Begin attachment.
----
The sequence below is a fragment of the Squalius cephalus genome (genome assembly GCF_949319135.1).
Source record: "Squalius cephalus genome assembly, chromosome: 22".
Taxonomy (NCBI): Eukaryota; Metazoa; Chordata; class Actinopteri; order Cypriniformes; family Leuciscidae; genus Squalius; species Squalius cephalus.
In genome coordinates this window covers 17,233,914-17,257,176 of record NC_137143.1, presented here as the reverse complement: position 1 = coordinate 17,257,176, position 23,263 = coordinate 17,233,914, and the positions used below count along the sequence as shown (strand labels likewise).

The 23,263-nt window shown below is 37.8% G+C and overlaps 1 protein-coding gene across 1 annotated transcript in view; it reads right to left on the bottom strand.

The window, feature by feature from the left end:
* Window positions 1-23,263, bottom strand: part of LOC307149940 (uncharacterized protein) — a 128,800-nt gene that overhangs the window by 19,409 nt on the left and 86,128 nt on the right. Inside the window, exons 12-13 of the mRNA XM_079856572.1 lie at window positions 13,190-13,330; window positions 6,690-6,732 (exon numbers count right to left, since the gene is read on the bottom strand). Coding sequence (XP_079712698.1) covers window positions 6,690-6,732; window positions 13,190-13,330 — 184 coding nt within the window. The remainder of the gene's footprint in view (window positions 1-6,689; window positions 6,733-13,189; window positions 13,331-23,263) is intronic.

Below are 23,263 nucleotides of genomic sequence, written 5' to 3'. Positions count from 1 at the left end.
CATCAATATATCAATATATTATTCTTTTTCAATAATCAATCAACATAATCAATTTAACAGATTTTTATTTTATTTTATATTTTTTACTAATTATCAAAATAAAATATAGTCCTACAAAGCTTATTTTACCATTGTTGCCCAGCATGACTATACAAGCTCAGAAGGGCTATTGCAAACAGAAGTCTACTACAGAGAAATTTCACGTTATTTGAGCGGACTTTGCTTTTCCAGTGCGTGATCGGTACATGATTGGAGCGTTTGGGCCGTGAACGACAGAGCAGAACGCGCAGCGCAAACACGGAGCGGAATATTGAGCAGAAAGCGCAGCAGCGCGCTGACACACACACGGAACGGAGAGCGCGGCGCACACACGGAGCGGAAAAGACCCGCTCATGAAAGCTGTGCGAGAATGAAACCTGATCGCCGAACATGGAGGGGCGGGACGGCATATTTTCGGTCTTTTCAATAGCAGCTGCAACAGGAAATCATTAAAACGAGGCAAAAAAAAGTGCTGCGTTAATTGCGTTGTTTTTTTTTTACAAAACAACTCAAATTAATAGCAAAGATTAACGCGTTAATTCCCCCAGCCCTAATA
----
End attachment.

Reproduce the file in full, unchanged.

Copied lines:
The sequence below is a fragment of the Squalius cephalus genome (genome assembly GCF_949319135.1).
Source record: "Squalius cephalus genome assembly, chromosome: 22".
Taxonomy (NCBI): Eukaryota; Metazoa; Chordata; class Actinopteri; order Cypriniformes; family Leuciscidae; genus Squalius; species Squalius cephalus.
In genome coordinates this window covers 17,233,914-17,257,176 of record NC_137143.1, presented here as the reverse complement: position 1 = coordinate 17,257,176, position 23,263 = coordinate 17,233,914, and the positions used below count along the sequence as shown (strand labels likewise).

The 23,263-nt window shown below is 37.8% G+C and overlaps 1 protein-coding gene across 1 annotated transcript in view; it reads right to left on the bottom strand.

The window, feature by feature from the left end:
* Window positions 1-23,263, bottom strand: part of LOC307149940 (uncharacterized protein) — a 128,800-nt gene that overhangs the window by 19,409 nt on the left and 86,128 nt on the right. Inside the window, exons 12-13 of the mRNA XM_079856572.1 lie at window positions 13,190-13,330; window positions 6,690-6,732 (exon numbers count right to left, since the gene is read on the bottom strand). Coding sequence (XP_079712698.1) covers window positions 6,690-6,732; window positions 13,190-13,330 — 184 coding nt within the window. The remainder of the gene's footprint in view (window positions 1-6,689; window positions 6,733-13,189; window positions 13,331-23,263) is intronic.

Below are 23,263 nucleotides of genomic sequence, written 5' to 3'. Positions count from 1 at the left end.
CATCAATATATCAATATATTATTCTTTTTCAATAATCAATCAACATAATCAATTTAACAGATTTTTATTTTATTTTATATTTTTTACTAATTATCAAAATAAAATATAGTCCTACAAAGCTTATTTTACCATTGTTGCCCAGCATGACTATACAAGCTCAGAAGGGCTATTGCAAACAGAAGTCTACTACAGAGAAATTTCACGTTATTTGAGCGGACTTTGCTTTTCCAGTGCGTGATCGGTACATGATTGGAGCGTTTGGGCCGTGAACGACAGAGCAGAACGCGCAGCGCAAACACGGAGCGGAATATTGAGCAGAAAGCGCAGCAGCGCGCTGACACACACACGGAACGGAGAGCGCGGCGCACACACGGAGCGGAAAAGACCCGCTCATGAAAGCTGTGCGAGAATGAAACCTGATCGCCGAACATGGAGGGGCGGGACGGCATATTTTCGGTCTTTTCAATAGCAGCTGCAACAGGAAATCATTAAAACGAGGCAAAAAAAAGTGCTGCGTTAATTGCGTTGTTTTTTTTTTACAAAACAACTCAAATTAATAGCAAAGATTAACGCGTTAATTCCCCCAGCCCTAATA